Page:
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Get Full Access to Calculus Volume 3 - 1 Edition - Chapter 4.2 - Problem 69
Get Full Access to Calculus Volume 3 - 1 Edition - Chapter 4.2 - Problem 69

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ISBN: 9781938168079 2033

## Solution for problem 69 Chapter 4.2

Calculus Volume 3 | 1st Edition

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Calculus Volume 3 | 1st Edition

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Problem 69

For the following exercises, evaluate the limits at the indicated values of x and y. If the limit does not exist, state this and explain why the limit does not exist.

$$\lim_{(x,\ y)\rightarrow(2,\ 5)}\left(\frac{1}{x}-\frac{5}{y}\right)$$

Text Transcription:

\lim_{(x,\ y)\rightarrow(2,\ 5)}\left(\frac{1}{x}-\frac{5}{y}\right)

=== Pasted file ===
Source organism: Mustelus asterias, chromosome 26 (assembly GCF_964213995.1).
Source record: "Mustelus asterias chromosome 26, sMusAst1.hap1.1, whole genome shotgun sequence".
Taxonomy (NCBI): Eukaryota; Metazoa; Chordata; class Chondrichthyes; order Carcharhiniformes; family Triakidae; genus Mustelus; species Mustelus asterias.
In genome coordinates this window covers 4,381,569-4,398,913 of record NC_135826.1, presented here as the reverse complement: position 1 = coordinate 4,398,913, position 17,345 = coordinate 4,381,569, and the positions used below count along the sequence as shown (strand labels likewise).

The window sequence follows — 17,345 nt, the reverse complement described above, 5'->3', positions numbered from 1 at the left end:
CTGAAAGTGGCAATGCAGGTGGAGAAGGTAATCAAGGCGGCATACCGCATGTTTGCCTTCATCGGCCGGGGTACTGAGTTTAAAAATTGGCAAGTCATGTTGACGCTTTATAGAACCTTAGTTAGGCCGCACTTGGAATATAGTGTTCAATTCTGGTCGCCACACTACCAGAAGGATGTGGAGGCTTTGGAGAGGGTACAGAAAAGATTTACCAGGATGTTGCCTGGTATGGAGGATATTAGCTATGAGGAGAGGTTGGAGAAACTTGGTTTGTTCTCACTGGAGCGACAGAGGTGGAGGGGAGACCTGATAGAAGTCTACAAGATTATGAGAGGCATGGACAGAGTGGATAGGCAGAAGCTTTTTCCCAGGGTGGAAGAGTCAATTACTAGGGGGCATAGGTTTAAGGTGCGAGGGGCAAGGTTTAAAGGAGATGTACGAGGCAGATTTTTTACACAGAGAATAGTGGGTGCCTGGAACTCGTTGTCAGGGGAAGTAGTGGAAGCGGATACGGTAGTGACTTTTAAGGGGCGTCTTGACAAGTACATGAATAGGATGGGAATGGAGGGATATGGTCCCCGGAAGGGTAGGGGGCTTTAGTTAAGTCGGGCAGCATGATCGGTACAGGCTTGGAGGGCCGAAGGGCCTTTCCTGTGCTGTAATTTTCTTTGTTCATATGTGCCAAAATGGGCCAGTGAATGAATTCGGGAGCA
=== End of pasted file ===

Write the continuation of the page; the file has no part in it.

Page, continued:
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MARKET EFFICIENCY ch 3,4 7(skim) (“market efficiency” posted under extra readings tab on Bb) Prelim: measuring efficiency - Recall that we evaluate actions “at the margin” o The issue is not whether an action is “good” ro “bad” but whether a little more action will generate more benefits than costs - Consider a patent, an exclusive right to sell a product for 20 yrs o The benefit of a patnt is that it provides firms and induviduals with the incentive to develop new and better products o The cost of a patent is that it reduces competition, and thus allows patent holders to charge higher prices - Would it be efficient to have longer patent protection o If extending the duration of patents would generate additional benefits of $35 billion and additional costs of$20 billion, we would judge the action to be EFFICIENT (MB>MC) - An action is efficient only if the marginal benefits are greateer than the marginal costs - The MOST EFFICIENT action is one that produces the biggest net gain (i.e. biggest postivie difference between MB and MC) The social welfare consequences of markets - What purpose do markets serve o Markets are a medium which allows buyers and sellers to efficiently allocate resources - Trade in markets (and specialization) are big reasons why people are so much better off today than 200, 100, 50 years ago o Greater caloric intake o

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